Maria Aspan: Fortune Magazine June 30, 2020
Racism kills Black Americans, and has long before COVID-19. But its toxic combination with sexism has particularly vast and disastrous consequences for the health of Black women.
While Black people in the U.S. are dying from the COVID-19 pandemic at a disproportionately high rate, this national health crisis underlines an even grimmer status quo: Black Americans are also much more likely to die from far more common and longstanding health problems every day. Black women are at particularly high risk of heart disease and strokes, and are at least three times as likely to die as a result of childbirth as white women, contributing to the overall alarmingly high maternal mortality rate in the United States.
Then there are the shocking statistics around breast cancer, which affects one in every eight women and is the most common non-skin cancer affecting women. Black women are less likely to develop it—but 40% more likely to die from it than white women, according to the U.S. Centers for Disease Control and Prevention.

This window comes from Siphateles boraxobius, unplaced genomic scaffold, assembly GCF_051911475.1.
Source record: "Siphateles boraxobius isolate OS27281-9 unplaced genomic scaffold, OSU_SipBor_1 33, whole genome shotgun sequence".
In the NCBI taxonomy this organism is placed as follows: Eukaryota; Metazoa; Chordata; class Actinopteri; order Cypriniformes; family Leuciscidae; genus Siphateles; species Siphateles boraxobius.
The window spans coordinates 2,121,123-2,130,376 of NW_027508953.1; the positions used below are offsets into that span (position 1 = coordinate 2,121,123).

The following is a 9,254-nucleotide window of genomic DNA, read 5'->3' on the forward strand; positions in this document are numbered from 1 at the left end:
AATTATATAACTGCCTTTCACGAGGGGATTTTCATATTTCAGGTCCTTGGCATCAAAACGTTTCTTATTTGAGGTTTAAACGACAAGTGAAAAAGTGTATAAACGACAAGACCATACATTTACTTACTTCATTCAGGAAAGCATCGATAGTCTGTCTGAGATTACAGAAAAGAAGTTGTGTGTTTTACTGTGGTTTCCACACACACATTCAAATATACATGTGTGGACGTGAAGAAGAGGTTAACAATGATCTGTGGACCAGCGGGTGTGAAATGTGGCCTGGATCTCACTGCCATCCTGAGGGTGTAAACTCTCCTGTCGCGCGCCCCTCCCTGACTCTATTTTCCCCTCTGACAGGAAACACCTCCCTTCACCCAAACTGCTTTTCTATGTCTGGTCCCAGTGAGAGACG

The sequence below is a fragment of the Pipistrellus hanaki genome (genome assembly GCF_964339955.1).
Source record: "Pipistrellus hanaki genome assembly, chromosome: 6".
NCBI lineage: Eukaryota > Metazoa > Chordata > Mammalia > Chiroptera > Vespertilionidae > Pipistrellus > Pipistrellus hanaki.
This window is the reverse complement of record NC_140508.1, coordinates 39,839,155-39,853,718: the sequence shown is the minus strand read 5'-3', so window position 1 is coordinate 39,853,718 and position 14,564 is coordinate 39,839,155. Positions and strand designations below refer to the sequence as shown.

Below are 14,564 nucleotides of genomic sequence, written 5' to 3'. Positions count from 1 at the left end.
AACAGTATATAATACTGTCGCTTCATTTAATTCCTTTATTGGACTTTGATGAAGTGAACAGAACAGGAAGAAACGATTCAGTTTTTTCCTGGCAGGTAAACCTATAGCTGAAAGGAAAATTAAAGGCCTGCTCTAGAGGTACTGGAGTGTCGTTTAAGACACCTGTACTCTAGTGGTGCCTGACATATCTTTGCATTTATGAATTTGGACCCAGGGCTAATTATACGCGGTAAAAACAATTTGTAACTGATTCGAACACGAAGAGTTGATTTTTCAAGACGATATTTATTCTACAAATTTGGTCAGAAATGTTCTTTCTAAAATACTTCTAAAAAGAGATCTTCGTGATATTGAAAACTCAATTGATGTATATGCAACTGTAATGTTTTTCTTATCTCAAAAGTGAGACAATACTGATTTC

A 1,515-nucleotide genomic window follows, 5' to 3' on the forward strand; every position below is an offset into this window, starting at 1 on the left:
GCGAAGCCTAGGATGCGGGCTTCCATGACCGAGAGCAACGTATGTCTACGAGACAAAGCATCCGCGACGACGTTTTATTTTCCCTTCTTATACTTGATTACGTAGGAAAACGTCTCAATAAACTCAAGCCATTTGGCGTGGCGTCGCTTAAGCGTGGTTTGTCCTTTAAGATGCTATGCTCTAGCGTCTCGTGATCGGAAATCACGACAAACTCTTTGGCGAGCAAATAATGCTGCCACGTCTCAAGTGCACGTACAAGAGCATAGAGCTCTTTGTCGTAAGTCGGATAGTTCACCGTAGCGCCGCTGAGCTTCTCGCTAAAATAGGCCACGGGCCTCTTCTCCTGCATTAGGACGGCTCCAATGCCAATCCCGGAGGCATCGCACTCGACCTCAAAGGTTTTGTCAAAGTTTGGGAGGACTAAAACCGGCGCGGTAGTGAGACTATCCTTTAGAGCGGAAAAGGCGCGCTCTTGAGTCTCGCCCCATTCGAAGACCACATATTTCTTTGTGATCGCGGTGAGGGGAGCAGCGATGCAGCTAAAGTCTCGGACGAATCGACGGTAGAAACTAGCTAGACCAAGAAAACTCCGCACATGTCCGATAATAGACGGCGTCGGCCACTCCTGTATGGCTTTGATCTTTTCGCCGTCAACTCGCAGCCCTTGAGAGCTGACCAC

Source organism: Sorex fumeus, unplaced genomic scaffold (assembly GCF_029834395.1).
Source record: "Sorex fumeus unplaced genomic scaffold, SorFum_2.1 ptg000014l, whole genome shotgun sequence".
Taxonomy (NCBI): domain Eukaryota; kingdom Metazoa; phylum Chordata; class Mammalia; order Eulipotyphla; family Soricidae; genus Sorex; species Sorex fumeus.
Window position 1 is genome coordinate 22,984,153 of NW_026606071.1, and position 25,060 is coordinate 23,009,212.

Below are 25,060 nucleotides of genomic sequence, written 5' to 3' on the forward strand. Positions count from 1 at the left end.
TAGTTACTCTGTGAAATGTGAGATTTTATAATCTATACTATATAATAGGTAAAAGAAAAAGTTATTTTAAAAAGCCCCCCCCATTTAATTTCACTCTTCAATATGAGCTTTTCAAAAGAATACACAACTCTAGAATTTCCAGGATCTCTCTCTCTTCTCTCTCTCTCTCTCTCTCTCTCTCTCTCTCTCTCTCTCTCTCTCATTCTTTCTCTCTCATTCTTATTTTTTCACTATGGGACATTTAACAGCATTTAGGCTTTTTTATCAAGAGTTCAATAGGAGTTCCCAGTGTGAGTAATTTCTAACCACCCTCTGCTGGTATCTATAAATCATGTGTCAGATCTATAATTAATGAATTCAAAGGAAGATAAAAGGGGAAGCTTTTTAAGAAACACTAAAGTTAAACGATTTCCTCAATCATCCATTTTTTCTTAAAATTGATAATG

The reasons behind this awful disparity are wide-ranging, and include systemic problems both within healthcare and far beyond it. Now the disproportionately high toll of COVID-19 on the Black population in the U.S. and the simultaneous national reckoning over racism are drawing new attention to the racial inequities hurting Black women—and amplifying the voices of doctors, scientists, and public health experts who have long sounded the alarm.
Women of all races could be legally omitted from government-funded clinical trials before 1993, and are still often under-represented in most research studies of conditions that affect them. Pregnancy and menstrual cycles are thought to “complicate” the results of trials that are mostly conducted on white men, who are seen as the “norm.”
This can obviously backfire. In 2013, the U.S. Food and Drug Administration sharply cut its recommended dosages of Ambien for women, after years of complaints about grogginess and falling asleep while driving, when followup tests showed that women metabolized the active ingredient in sleeping aids much more slowly than men.
When it comes to clinical trials funded by pharmaceutical companies, “the FDA encourages but does not require diversity in clinical trials,” says Diana Zuckerman, a scientist and president of the National Center for Health Research. “Worse, the agency frequently approves drugs and devices for all adults, even if they were primarily studied on white adults.”
One treatment that the FDA approved in April, for the “triple-negative” type of breast cancer that disproportionately affects Black women, was approved after being tested on 108 patients. Eight of them, or 7%, were Black. Another breast-cancer treatment was approved last year after being tested on 234 patients; seven of them, or 3%, were Black.
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